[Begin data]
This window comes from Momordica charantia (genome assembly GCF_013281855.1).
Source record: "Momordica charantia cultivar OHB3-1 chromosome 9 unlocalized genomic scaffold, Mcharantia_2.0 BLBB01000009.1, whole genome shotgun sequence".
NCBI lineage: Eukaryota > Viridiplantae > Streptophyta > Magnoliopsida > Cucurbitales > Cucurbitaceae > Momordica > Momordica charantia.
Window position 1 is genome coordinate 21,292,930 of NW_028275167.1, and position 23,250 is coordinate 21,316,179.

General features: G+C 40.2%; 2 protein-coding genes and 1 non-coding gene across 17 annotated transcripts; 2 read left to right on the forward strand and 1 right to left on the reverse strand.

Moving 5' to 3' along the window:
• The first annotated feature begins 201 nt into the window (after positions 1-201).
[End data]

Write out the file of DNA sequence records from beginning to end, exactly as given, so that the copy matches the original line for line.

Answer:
This window comes from Momordica charantia (genome assembly GCF_013281855.1).
Source record: "Momordica charantia cultivar OHB3-1 chromosome 9 unlocalized genomic scaffold, Mcharantia_2.0 BLBB01000009.1, whole genome shotgun sequence".
NCBI lineage: Eukaryota > Viridiplantae > Streptophyta > Magnoliopsida > Cucurbitales > Cucurbitaceae > Momordica > Momordica charantia.
Window position 1 is genome coordinate 21,292,930 of NW_028275167.1, and position 23,250 is coordinate 21,316,179.

General features: G+C 40.2%; 2 protein-coding genes and 1 non-coding gene across 17 annotated transcripts; 2 read left to right on the forward strand and 1 right to left on the reverse strand.

Moving 5' to 3' along the window:
• The first annotated feature begins 201 nt into the window (after positions 1-201).